8. You may be filing multiple returns

If someone dies in January or February, you may be responsible for filing the tax return for last year and this year. “It may not meet the filing requirements. Sometimes I'll have people do it anyway, just to close things out. But they at least need to consider that there might be a filing obligation for that short period of time that the person was alive in this new year,” Brandenberg says.

The other situation is that the decedent did not file a previous year’s return, perhaps because he or she was very ill. “You won't know until a notice comes in the mail, saying that we don't have a copy of [the decedent’s] return,” Brandenberg notes. This is another reason it is important to file Form 4810, requesting that the IRS has only 18 months to assess tax, Bonfa notes. “You don't want to have surprises,” he says. 

A tax return, or Form 1041, also may need to be filed for the estate if it has earned more than $600. Because it can take a long time to wind down an estate and pay heirs, a 1041 may need to be filed the following year, too — a healthy brokerage account could generate more than $600 income for the year. "Sometimes it takes a long time to distribute the estate,” Alting says.

9. Be aware of the estate tax

An estate tax return, Form 706, must be filed if the gross estate of the decedent is valued at more than $12.06 million for 2022 or $11.7 million for 2021. The IRS looks at the full financial picture: real estate, brokerage accounts, IRAs. Still, it’s a high threshold. “For the most part, it doesn't apply to the average person at all,” Brandenberg says. But that could change if Congress considers legislation to lower the estate tax threshold. “That's the big thing to watch. At the federal level, it is a changing area of law,” Bonfa says. “We are predicting in our industry that it is going to be reduced.”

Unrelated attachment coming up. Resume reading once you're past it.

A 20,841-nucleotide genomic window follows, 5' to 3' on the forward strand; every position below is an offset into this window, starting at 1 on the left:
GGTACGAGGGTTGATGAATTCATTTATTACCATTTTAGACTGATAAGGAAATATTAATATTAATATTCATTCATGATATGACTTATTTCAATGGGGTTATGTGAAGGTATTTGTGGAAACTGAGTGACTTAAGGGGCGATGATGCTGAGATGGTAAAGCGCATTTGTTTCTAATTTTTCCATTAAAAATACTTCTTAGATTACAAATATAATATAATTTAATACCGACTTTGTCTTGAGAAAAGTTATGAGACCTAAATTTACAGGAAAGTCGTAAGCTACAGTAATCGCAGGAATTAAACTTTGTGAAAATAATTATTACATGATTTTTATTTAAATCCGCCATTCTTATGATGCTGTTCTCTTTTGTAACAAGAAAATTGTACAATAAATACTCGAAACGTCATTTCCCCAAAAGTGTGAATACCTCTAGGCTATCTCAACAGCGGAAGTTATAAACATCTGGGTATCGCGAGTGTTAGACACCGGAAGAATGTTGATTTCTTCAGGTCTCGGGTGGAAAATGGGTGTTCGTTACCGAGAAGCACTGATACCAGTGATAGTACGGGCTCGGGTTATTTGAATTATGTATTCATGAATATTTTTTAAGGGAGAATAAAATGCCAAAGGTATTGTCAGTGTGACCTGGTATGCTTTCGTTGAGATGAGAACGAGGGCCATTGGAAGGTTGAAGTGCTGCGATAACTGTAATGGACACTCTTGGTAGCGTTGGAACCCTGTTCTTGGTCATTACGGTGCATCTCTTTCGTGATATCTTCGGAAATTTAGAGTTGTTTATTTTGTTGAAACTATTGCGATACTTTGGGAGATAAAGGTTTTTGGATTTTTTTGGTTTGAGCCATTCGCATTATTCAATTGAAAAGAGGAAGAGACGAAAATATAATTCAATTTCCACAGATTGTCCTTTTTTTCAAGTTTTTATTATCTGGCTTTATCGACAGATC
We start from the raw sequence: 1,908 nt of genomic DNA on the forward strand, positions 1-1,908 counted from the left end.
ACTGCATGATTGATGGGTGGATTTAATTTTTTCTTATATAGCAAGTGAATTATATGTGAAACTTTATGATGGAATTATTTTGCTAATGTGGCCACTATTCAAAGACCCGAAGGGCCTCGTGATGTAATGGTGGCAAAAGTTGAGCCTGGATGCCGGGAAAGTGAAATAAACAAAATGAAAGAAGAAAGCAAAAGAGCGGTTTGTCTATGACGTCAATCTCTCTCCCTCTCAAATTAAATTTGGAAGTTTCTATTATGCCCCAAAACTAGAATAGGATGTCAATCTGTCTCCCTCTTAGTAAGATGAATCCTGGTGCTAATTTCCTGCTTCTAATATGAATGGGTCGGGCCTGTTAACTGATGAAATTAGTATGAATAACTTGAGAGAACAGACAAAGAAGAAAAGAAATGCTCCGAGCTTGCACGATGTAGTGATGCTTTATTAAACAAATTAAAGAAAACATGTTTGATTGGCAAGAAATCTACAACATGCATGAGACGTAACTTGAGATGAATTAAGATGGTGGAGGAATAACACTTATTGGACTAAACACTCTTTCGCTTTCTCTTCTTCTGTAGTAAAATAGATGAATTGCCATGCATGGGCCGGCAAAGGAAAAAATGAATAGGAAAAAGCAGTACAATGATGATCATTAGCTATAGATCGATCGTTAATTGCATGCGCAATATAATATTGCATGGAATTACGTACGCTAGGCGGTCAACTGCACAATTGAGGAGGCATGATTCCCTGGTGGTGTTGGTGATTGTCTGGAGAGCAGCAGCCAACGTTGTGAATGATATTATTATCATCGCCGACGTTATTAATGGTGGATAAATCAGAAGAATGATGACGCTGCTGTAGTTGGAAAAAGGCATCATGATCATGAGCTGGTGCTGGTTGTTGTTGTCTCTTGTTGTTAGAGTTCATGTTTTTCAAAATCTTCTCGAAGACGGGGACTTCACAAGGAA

The tax preparer also has to be aware of any estate tax levied by the state where the decedent lived.

10. Consider hiring a professional

If all this sounds daunting, you may want to hire a CPA or tax attorney. A decedent’s return will be more complicated than what you filed last year with your spouse, or you may be starting at zero if you are preparing the return for an aunt. A professional will know what information you need. “If you have the right CPA who can steer you in the right direction, you can save on, for example, deduction of medical expenses or not paying penalties that you might have overlooked if you haven't filed the right form, or if you miss something,” Alting says.

Consider the emotional side, too. “It’s a good time to reach out to a professional to help with the heavy lifting, so all of that burden doesn’t fall on the person,” says Brandenberg, noting that handling an estate and tax return can be overwhelming when someone is mourning. “Getting as much help as you can from people you trust will be very important.”

Sharon Waters, a former CPA, has written for Wired.com and other publications.